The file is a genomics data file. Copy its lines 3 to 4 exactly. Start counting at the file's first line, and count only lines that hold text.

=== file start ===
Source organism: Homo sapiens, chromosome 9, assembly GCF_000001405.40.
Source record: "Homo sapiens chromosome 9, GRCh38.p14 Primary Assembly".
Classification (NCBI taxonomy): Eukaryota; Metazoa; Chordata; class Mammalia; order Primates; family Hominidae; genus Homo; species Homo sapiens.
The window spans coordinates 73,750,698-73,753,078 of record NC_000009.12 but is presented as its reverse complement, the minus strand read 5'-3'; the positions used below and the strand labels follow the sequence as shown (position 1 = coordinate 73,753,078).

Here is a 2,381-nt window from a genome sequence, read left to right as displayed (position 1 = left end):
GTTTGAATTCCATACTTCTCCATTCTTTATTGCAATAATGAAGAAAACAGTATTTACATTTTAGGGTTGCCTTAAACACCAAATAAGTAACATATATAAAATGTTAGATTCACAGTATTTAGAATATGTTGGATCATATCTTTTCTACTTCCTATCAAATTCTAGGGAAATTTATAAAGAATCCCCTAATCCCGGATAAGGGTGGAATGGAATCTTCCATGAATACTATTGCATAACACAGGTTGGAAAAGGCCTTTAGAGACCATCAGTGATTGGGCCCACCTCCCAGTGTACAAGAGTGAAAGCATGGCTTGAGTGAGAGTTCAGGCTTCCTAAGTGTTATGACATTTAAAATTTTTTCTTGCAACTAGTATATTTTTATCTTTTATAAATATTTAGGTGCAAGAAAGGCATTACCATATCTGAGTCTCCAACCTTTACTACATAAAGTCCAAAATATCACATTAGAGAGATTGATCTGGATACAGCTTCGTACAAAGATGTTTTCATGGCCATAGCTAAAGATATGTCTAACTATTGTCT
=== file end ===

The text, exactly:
Classification (NCBI taxonomy): Eukaryota; Metazoa; Chordata; class Mammalia; order Primates; family Hominidae; genus Homo; species Homo sapiens.
The window spans coordinates 73,750,698-73,753,078 of record NC_000009.12 but is presented as its reverse complement, the minus strand read 5'-3'; the positions used below and the strand labels follow the sequence as shown (position 1 = coordinate 73,753,078).